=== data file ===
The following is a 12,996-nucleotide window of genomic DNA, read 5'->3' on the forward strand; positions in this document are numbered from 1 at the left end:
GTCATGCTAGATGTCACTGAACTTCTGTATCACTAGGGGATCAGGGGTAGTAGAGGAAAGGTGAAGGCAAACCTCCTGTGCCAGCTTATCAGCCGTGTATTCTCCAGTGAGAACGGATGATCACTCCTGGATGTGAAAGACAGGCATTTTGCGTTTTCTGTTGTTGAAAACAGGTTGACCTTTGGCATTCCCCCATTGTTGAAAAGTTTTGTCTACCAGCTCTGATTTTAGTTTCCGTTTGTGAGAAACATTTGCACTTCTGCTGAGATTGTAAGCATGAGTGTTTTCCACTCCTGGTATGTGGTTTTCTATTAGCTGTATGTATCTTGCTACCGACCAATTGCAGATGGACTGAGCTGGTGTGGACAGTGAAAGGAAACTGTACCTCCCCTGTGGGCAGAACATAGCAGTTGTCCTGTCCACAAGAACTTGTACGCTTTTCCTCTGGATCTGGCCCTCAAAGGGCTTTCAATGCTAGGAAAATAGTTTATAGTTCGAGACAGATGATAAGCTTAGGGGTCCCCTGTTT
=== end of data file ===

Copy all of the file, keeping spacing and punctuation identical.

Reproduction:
The following is a 12,996-nucleotide window of genomic DNA, read 5'->3' on the forward strand; positions in this document are numbered from 1 at the left end:
GTCATGCTAGATGTCACTGAACTTCTGTATCACTAGGGGATCAGGGGTAGTAGAGGAAAGGTGAAGGCAAACCTCCTGTGCCAGCTTATCAGCCGTGTATTCTCCAGTGAGAACGGATGATCACTCCTGGATGTGAAAGACAGGCATTTTGCGTTTTCTGTTGTTGAAAACAGGTTGACCTTTGGCATTCCCCCATTGTTGAAAAGTTTTGTCTACCAGCTCTGATTTTAGTTTCCGTTTGTGAGAAACATTTGCACTTCTGCTGAGATTGTAAGCATGAGTGTTTTCCACTCCTGGTATGTGGTTTTCTATTAGCTGTATGTATCTTGCTACCGACCAATTGCAGATGGACTGAGCTGGTGTGGACAGTGAAAGGAAACTGTACCTCCCCTGTGGGCAGAACATAGCAGTTGTCCTGTCCACAAGAACTTGTACGCTTTTCCTCTGGATCTGGCCCTCAAAGGGCTTTCAATGCTAGGAAAATAGTTTATAGTTCGAGACAGATGATAAGCTTAGGGGTCCCCTGTTT